Mary: Look at this!

Vince: Candlestick?

Mary: She brought it back.

Vince: Smart move.

Mary: Why can't you believe that maybe she's changed, maybe I've been able to help her?

Vince: Well, if you haven't, nobody else will.

Mary: If I can just save her -- this child is worth saving!

Sharlene: Oh, Josie, you won't believe what just happened. There are people in this world -- John.

John: Finish your errands?

Matt: Excuse me, am I interrupting something?

Josie: Uh -- no, no. Let's -- let's go talk in the other room.

Sharlene: You waited.

John: Yeah. Yeah, I waited and I waited, and then I left. But I got so mad, I came back.

Sharlene: Look, I'm sorry that took so long.

John: Are you?

Sharlene: Yes, I -- I had a problem I had to handle.

John: Well, any success?

Sharlene: No.

John: Why not?

Sharlene: I don't want to bother you with it.

John: You don't want to bother -- what is that, another way of saying you don't trust me?

Sharlene: John, why did you come back here, huh?

John: Because one of us has to stop running away! What's wrong, Sharlene? Where were you?

John: I care about you. Don't you know that?

Sharlene: I care about you, too, so much that it frightens me.

John: What's there to be frightened of, Sharlene? Look, if we're both going to be afraid of each other, we're going to get nowhere! What's wrong? Where were you?

Sharlene: The problem with telling you where I was is that --

John: The problem is what?

Sharlene: Oh, John, you're just not -- you're not going to believe it.

John: Try me.

Felicia: The McKinnonís don't know you're going to defend Reuben?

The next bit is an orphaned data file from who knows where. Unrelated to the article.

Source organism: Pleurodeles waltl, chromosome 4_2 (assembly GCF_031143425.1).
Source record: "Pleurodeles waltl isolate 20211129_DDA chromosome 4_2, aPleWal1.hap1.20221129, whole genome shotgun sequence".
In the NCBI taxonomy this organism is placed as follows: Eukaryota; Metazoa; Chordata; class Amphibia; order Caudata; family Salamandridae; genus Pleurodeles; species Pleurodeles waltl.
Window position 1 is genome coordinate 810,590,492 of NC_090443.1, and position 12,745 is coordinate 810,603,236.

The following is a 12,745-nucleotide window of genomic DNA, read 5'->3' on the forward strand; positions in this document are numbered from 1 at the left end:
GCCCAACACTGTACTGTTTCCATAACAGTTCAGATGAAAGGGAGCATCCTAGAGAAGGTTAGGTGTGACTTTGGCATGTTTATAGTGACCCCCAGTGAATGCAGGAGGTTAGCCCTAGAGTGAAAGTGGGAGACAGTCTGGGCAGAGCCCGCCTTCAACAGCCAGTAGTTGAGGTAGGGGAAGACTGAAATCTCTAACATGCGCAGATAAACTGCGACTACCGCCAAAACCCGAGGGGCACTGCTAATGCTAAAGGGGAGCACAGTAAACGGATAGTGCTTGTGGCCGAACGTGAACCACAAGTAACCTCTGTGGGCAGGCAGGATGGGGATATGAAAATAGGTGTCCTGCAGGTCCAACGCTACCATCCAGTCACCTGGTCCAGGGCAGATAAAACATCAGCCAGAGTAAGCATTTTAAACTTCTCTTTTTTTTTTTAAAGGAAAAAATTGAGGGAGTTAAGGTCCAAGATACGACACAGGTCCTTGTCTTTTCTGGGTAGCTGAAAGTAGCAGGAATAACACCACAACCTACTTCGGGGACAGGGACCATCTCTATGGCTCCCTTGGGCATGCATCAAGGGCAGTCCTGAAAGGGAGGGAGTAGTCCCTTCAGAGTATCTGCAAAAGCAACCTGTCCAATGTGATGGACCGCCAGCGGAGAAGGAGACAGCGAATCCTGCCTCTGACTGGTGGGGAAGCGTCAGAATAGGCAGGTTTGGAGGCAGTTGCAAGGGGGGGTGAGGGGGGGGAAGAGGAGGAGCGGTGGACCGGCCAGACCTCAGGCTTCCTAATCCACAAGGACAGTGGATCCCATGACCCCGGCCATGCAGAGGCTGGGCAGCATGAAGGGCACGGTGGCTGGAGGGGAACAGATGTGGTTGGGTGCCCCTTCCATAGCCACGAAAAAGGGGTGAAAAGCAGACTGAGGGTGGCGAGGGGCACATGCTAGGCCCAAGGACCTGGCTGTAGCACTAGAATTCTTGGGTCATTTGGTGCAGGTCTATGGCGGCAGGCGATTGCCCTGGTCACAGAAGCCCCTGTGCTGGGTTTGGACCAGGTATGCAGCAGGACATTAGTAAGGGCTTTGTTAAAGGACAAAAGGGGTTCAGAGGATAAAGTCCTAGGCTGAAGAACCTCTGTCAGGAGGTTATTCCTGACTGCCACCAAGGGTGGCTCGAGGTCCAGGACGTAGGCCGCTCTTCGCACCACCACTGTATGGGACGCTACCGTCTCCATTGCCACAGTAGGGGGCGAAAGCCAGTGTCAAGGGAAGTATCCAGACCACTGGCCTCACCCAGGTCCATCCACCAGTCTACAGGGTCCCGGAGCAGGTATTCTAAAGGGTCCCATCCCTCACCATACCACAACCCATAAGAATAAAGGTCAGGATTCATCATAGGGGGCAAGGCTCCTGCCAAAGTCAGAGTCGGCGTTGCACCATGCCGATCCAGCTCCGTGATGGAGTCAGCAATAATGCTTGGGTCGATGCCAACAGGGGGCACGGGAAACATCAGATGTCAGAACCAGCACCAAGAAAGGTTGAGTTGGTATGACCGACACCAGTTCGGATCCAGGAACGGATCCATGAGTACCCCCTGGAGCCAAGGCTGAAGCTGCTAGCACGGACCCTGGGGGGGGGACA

Cass: And Vince is going to hate it a lot.

Felicia: Oh, honey, you have to tell them.

Cass: I know.

Felicia: Well, just explain how you feel. Tell them you really think this kid is innocent.

Cass: Oh, I know Vince. I think maybe I'll wait.

Felicia: What, until somebody else tells him first? You know that's only going to make it worse.

Cass: I'll do it now.

Felicia: Good. Ok.

Cass: Maybe tomorrow would be better, though.

Felicia: Cass, what is the matter with you? What happened to the spirit, the commitment? You know, that business about "who cares what anybody else thinks," right?

Cass: Right. Right.

Felicia: Control your life. Don't let your life control you.

Cass: Yeah.

Felicia: It's like this age business. I'm going to really embrace being 40. I'm going to love being 40. And I'm not going to give a damn what anybody thinks, right?

Cass: Absolutely right, especially since you don't look a day over 30.

Felicia: I don't?

Cass: Oh, honey, if I didn't know any better, Iíd say you were 29.

Felicia: Oh, you're kidding!

Cass: No -- I thought you didn't care what other people thought, though.